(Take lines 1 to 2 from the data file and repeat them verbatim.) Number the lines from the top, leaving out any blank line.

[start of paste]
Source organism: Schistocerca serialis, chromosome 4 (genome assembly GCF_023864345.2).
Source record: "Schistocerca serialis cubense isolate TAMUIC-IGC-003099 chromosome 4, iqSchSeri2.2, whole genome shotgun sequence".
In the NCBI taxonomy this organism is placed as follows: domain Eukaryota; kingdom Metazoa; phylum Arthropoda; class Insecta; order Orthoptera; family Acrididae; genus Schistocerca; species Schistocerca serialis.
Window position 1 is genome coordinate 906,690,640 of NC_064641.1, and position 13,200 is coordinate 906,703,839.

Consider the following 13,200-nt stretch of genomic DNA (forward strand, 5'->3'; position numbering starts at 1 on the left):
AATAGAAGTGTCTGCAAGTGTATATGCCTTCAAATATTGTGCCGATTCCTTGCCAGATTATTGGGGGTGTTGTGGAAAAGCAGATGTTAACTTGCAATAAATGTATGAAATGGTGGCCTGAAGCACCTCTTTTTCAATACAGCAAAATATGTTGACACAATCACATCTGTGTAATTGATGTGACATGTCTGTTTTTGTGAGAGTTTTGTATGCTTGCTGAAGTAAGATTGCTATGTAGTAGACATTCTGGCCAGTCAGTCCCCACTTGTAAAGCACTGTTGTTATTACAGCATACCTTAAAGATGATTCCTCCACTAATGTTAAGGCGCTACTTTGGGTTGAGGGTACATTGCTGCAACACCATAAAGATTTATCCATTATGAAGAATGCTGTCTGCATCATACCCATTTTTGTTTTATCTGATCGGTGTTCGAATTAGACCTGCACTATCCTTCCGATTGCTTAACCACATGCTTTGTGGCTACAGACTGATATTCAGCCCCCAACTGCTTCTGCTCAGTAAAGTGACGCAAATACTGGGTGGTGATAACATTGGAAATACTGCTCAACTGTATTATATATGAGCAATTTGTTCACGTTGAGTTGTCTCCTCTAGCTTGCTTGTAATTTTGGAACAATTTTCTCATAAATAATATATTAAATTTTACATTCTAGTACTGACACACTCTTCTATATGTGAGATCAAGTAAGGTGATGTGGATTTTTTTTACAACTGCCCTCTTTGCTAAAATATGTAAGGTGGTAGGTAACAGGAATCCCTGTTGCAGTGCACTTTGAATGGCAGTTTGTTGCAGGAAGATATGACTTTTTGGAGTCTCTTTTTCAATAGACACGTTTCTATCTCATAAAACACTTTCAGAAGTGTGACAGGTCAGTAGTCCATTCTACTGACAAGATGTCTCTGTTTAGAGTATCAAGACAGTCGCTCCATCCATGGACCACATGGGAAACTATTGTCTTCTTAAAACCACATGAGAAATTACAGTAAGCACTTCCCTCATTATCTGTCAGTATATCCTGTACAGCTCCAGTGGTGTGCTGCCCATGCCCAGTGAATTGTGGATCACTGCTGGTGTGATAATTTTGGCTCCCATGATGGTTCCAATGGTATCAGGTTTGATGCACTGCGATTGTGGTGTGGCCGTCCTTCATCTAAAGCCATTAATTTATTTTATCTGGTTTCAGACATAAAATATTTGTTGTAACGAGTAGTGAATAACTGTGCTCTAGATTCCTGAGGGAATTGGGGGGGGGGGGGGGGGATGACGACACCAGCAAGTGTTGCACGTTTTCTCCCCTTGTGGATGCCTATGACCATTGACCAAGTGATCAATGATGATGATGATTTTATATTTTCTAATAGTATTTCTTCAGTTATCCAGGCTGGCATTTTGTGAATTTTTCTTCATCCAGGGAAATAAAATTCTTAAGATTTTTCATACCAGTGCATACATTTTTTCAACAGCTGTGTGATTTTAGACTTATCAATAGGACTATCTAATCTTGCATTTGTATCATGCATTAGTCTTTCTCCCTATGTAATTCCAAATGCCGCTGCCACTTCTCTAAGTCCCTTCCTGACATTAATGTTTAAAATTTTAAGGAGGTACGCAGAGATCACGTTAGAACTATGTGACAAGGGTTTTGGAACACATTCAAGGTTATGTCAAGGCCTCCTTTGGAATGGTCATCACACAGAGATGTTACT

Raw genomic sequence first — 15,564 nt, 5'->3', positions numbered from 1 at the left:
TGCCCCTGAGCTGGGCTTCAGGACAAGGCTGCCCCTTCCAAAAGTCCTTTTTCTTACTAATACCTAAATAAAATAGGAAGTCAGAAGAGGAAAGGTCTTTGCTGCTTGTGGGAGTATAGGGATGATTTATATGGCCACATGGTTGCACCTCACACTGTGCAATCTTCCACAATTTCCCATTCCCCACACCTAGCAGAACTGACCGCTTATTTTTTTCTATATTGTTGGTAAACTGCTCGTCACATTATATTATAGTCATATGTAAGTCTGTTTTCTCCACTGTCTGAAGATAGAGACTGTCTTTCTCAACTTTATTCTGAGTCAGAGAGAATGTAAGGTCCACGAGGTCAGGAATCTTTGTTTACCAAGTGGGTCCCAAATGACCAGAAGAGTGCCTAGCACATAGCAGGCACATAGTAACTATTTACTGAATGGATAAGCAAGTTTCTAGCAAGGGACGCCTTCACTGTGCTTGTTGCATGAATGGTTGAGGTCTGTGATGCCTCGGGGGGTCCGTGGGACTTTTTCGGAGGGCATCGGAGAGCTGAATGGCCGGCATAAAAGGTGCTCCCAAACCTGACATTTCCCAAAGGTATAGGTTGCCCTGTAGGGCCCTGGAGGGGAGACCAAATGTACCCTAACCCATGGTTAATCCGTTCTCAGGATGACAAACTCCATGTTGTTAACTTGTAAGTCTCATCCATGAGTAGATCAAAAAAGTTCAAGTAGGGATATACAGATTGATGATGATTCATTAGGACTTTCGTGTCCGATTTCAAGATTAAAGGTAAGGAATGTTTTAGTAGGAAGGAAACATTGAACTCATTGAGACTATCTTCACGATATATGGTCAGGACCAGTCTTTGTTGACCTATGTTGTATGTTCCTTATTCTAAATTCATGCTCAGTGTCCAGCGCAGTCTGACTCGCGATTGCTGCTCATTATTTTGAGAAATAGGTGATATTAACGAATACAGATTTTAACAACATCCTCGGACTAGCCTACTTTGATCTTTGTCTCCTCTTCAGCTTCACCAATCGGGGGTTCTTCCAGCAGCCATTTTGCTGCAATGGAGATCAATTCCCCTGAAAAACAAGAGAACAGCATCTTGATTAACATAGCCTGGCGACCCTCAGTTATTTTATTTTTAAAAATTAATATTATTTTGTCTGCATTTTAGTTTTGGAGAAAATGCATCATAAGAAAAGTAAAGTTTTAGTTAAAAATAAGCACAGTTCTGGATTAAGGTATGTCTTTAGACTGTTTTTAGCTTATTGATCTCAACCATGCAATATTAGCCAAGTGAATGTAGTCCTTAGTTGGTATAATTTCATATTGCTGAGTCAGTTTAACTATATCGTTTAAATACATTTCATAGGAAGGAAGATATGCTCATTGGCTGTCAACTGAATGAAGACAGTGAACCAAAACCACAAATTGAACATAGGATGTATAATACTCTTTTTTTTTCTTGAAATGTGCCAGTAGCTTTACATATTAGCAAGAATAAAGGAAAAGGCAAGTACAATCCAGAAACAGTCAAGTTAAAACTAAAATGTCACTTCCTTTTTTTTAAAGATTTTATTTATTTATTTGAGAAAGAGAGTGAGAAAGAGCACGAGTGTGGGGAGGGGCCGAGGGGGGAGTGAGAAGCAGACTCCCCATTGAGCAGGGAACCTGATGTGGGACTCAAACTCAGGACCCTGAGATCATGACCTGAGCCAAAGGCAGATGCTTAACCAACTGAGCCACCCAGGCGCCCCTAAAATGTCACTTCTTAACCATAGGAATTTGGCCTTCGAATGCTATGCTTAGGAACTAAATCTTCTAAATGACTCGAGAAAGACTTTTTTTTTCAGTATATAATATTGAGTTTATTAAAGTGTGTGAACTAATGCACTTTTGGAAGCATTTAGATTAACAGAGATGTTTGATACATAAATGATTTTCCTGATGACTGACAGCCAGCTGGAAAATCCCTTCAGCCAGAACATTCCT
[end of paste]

Source organism: Schistocerca serialis, chromosome 4 (genome assembly GCF_023864345.2).
Source record: "Schistocerca serialis cubense isolate TAMUIC-IGC-003099 chromosome 4, iqSchSeri2.2, whole genome shotgun sequence".